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The very first cardiac implantable electronic devices (CIED) were single-chamber, ventricular pacemakers with epicardial leads that offered only asynchronous pacing. Essentially only fixed or intermittent complete AV block was treatable. Patients had Stokes-Adams attacks and life-threatening asystolic episodes. Transvenous leads led to less invasive implantation, and then dual-chamber pacing allowed restoration of AV synchrony for AV block patients and treatment of sinus bradycardia with AV pacing. In the 1980s, implantable defibrillators were inserted, initially for patients with recurrent sudden cardiac arrest (SCA, see Chapter 15). These followed a similar evolution from epicardial to transvenous leads and from single to dual chamber as technology developed. Indications expanded due to such progress and to clinical trials. More recently, biventricular pacing in select patients with LBBB has been used for cardiac resynchronization therapy (CRT). His bundle pacing has reemerged with the focus on more physiologic pacing. While transvenous leads offered easier implantation than epicardial ones, long-term risks include intravascular infection, and their removal in the event of either intravascular or pocket infection or failure, poses significant risks. Thus, miniaturized, leadless pacemakers and subcutaneous defibrillators have been developed.

The indications for pacing have recently been updated,1 and the reader is referred to a discussion of the causes of bradycardia in Chapter 10 and indications for ICD in Chapter 15. In brief, pacing to treat symptomatic bradycardia is needed either for a failure of impulse generation in the sinus node or failure of AV conduction. Sinus node dysfunction is defined, in part, as a resting rate less than 50 bpm, diurnal pauses exceeding 3 seconds, and/or failure to augment heart rate sufficiently with exercise (chronotropic incompetence). Recognition of reversible causes for bradycardia, or normal variants (such as bradycardia or pauses due to high vagal tone in athletes) and avoiding pacing in these cases constitutes 1 of the main challenges.1 The other main task is associating symptoms to the bradycardia, especially for sinus node dysfunction, because it is rarely a life-threatening condition. AV block, on the other hand, requires a consideration of pacing in some potentially asymptomatic scenarios, such as alternating bundle branch block, Mobitz II block, or for prolonged HV interval (detectable at EP study; see Chapters 10 and 16).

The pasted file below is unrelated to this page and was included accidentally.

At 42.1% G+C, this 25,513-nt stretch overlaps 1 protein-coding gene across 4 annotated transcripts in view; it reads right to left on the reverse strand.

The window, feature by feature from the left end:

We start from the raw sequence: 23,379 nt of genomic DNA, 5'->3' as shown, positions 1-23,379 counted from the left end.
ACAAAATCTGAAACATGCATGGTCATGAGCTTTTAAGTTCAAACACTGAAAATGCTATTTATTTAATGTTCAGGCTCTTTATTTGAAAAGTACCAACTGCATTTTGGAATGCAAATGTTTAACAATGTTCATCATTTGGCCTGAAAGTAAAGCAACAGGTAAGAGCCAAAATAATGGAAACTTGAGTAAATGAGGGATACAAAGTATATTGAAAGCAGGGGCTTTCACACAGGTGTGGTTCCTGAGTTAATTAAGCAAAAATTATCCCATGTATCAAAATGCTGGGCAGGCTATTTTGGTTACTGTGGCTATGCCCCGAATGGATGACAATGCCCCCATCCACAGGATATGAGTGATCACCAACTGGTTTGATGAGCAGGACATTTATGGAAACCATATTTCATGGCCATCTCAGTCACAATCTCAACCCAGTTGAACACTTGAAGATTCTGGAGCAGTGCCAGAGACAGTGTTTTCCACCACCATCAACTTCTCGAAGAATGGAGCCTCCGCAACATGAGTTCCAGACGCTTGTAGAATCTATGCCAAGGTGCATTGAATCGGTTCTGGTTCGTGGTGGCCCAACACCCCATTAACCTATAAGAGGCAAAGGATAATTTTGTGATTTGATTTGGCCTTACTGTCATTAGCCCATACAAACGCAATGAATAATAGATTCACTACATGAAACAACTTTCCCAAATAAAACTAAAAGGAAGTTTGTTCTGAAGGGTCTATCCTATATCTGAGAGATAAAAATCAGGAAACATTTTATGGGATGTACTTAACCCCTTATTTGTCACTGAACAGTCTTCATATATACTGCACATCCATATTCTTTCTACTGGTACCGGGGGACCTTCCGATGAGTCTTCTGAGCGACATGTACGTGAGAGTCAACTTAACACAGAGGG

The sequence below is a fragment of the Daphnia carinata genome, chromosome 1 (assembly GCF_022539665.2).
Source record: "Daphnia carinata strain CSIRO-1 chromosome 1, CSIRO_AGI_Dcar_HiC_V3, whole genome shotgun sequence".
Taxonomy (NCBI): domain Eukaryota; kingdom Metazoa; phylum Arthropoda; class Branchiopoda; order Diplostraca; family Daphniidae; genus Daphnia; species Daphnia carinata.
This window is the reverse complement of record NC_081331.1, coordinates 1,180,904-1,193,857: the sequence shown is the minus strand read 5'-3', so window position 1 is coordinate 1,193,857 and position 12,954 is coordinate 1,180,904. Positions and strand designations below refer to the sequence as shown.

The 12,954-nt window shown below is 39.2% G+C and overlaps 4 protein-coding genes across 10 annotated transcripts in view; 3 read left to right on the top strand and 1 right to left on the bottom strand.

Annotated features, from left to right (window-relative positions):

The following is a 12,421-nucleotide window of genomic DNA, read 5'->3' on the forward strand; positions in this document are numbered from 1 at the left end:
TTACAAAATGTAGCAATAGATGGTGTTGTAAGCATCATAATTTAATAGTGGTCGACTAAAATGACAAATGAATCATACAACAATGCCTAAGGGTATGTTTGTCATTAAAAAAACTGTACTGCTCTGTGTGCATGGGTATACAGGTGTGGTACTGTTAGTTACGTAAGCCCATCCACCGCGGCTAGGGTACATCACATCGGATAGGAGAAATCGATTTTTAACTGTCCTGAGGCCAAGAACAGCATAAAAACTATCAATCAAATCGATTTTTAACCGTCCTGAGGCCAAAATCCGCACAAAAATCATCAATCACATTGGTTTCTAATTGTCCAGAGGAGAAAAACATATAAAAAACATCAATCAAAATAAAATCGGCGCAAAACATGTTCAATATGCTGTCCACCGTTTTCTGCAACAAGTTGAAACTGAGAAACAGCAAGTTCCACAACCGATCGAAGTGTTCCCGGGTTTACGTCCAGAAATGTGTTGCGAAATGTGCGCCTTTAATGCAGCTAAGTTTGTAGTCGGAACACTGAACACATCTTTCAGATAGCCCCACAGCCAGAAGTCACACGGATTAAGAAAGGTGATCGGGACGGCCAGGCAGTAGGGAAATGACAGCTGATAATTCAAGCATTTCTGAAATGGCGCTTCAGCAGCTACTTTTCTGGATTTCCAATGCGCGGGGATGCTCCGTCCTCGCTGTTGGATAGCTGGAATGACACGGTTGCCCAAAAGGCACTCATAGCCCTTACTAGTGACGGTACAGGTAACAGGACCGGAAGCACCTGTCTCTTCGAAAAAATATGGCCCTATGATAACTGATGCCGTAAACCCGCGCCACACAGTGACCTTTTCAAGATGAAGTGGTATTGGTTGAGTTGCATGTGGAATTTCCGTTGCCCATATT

Several types of patients present challenges from an indication perspective. With sinus node dysfunction, it can be difficult firmly to link symptoms with significant bradycardia. One should be wary of being asked to implant the patient before clarifying the time of day of a tracing and/or any attendant symptoms. Prolonged monitoring, exercise testing, and a thorough history sometimes resolve the uncertainty. If the situation remains unclear, these patients can be followed closely before deciding on device implantation. With regard to the chronotropic incompetence (CI) subtype of sinus node dysfunction, it is again important to elicit symptoms, although they can be subtle due to the patient’s adjustment to their limitations. Appropriate age and sex references are required ...

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